Asked to describe my own experience inside Open Classroom, I find myself beyond words, for something so crucial and sacred, which saved my life and those of many around me, is beyond explanation. But, if pressed, I will begin with this: 

Community is the core of humanity. Children are born with an instinctive sense of community. From the instinctive knowledge of their childhoods, adults form advanced communities.  Therefore the quality of those units seems to be founded upon the quality of the environment in which children are nurtured.  And the way I see it, Open Classroom guided me in developing those instincts into my own sense of self, and my place within my community. 

There I was; fresh from preschool and kindergarten, I’d spent two years worth of my freshness and innocence learning the concept of learning itself. As helpful as this was, it left me with just the concept of advanced culture & sociology, which, while important, is far more challenging, especially during such formative years. 

I was caught then in an historical change in education; the militant system of churning children through a regimented conveyor of orders and deciplines, while effective for some, began to demonstrate its flaws, and both children and educators began to crave a more intuitive method, inclusion of students in their own education, and overall integration. This, indeed, was a movement which eventually spread to all of society, and to the fields of government, culture, and sport, from the 1976 Olympic Games to the renaissance of music during that era. 

During my tenure in Open (as a proud pilot student) our curriculum was basically formed around emotional learning & the role it plays in terms of education, in comparison to the general issued curriculums. We were given objectives like self-actualization. I never felt as though anyone demanded me to define myself through any equation but more so by virtue of character for willingness to learn & understand what learning is, then pry strength from the knowledge therein.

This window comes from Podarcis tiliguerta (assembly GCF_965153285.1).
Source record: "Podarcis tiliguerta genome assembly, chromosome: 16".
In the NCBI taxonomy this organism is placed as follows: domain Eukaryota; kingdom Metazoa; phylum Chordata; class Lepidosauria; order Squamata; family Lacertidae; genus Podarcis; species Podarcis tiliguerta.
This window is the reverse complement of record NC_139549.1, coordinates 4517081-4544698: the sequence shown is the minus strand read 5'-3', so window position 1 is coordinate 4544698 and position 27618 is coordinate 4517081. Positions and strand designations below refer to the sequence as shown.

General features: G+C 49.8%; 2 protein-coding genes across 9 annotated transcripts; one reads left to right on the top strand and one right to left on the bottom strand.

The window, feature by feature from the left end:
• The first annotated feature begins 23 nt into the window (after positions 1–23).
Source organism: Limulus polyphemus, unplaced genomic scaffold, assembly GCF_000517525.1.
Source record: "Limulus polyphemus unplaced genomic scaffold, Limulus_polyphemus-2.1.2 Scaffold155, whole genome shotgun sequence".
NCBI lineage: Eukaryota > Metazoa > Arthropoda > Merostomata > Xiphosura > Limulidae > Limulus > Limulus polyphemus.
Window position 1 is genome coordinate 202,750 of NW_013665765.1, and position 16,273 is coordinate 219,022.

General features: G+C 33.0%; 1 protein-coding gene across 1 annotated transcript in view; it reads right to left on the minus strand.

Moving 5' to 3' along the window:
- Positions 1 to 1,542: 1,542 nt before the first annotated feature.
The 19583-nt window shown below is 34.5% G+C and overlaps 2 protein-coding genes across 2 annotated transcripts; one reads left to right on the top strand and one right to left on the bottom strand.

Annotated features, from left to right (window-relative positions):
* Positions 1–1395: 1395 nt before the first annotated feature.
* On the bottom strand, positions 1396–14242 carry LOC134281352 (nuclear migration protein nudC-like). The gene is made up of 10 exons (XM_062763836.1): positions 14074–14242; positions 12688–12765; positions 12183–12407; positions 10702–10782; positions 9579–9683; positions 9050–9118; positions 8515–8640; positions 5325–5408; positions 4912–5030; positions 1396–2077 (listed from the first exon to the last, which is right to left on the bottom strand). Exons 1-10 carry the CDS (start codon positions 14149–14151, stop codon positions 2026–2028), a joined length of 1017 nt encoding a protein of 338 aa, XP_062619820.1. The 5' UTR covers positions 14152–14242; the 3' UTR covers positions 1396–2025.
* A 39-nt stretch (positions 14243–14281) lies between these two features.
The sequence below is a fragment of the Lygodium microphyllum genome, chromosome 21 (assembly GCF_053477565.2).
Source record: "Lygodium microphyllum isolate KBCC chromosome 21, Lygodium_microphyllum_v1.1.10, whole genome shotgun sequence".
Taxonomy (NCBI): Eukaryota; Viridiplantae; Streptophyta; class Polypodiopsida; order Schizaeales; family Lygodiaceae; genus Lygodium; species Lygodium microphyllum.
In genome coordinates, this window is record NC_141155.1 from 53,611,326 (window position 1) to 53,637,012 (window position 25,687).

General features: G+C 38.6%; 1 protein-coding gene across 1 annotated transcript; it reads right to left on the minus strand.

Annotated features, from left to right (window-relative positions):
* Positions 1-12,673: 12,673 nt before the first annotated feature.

It is one thing to teach children to have manners or answers to equations, but far more important to demonstrate  how to live (as the parents themselves emerged into the classrooms & stood up with each other).  It made all the difference in the world to me. 
Education is not simply sending your kid off on the bus each day, to do whatever as long as they go through the motions; it must be a community of nurturing and trust, a place where every grownup cares about every kid, even the ones who would be tossed to the sidelines in traditional education. 

Traditional education is based upon checking boxes and taking orders—training, essentially— but what kids need to be taught, rather, is to live by their own skills and for their own merit. This is knowledge on a level beyond academics, and is the building block of humanity itself. That knowledge is bestowed on every child when they are born, but in it they have to be nurtured, and nurtured also in self confidence and eventually developing a personal sense of what self means. 

The truth about education is this; because kids often keep their thoughts to themselves, and they live instinctively from day to day, the educator often does not know how their lessons affect their students while engaged in teaching. This is the beauty of seeing a child grow, to see all those lessons pay off, in the form of wise, skilled, and intelligent adults. 

By that rationale, I can honestly say that alternative education has played an integral role in my existence  and self actualization, more so than my family could, and without blame just reminding us all that we are everything to each other & that was the point all along. 
When I was young and my parents weren’t able to be along, other parents helped me.  My take away from that was to help others in our community and ultimately form my life around this concept. 

There is nothing more valuable than education of course, and it means exponentially more so now in terms of social integration, classism and humanity. I started Open in 1976 during the bicentennial & it was the most liberating moment of my young life for sure.